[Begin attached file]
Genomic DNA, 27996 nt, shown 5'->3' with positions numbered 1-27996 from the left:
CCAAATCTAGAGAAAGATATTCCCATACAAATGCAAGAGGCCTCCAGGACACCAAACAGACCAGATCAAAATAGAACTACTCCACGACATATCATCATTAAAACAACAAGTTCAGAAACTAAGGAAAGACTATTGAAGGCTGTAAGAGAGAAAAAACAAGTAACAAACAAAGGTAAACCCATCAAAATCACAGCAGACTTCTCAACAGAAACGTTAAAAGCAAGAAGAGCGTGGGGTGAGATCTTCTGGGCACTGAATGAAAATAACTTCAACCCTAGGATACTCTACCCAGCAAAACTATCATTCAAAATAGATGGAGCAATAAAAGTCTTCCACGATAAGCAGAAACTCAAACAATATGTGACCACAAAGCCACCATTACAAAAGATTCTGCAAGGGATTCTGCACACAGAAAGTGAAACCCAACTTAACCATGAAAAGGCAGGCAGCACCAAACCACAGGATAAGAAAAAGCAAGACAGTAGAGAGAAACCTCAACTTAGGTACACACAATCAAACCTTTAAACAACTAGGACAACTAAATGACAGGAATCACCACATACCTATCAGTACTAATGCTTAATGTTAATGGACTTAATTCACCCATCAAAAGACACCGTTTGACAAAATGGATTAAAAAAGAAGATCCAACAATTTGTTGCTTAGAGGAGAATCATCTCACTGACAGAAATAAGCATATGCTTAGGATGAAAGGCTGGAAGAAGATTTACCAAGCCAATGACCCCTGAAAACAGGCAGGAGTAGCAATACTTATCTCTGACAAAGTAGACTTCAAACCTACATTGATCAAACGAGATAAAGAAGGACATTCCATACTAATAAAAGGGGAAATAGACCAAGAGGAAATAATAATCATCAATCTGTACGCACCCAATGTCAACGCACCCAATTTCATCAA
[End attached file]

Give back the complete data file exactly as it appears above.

Genomic DNA, 27996 nt, shown 5'->3' with positions numbered 1-27996 from the left:
CCAAATCTAGAGAAAGATATTCCCATACAAATGCAAGAGGCCTCCAGGACACCAAACAGACCAGATCAAAATAGAACTACTCCACGACATATCATCATTAAAACAACAAGTTCAGAAACTAAGGAAAGACTATTGAAGGCTGTAAGAGAGAAAAAACAAGTAACAAACAAAGGTAAACCCATCAAAATCACAGCAGACTTCTCAACAGAAACGTTAAAAGCAAGAAGAGCGTGGGGTGAGATCTTCTGGGCACTGAATGAAAATAACTTCAACCCTAGGATACTCTACCCAGCAAAACTATCATTCAAAATAGATGGAGCAATAAAAGTCTTCCACGATAAGCAGAAACTCAAACAATATGTGACCACAAAGCCACCATTACAAAAGATTCTGCAAGGGATTCTGCACACAGAAAGTGAAACCCAACTTAACCATGAAAAGGCAGGCAGCACCAAACCACAGGATAAGAAAAAGCAAGACAGTAGAGAGAAACCTCAACTTAGGTACACACAATCAAACCTTTAAACAACTAGGACAACTAAATGACAGGAATCACCACATACCTATCAGTACTAATGCTTAATGTTAATGGACTTAATTCACCCATCAAAAGACACCGTTTGACAAAATGGATTAAAAAAGAAGATCCAACAATTTGTTGCTTAGAGGAGAATCATCTCACTGACAGAAATAAGCATATGCTTAGGATGAAAGGCTGGAAGAAGATTTACCAAGCCAATGACCCCTGAAAACAGGCAGGAGTAGCAATACTTATCTCTGACAAAGTAGACTTCAAACCTACATTGATCAAACGAGATAAAGAAGGACATTCCATACTAATAAAAGGGGAAATAGACCAAGAGGAAATAATAATCATCAATCTGTACGCACCCAATGTCAACGCACCCAATTTCATCAA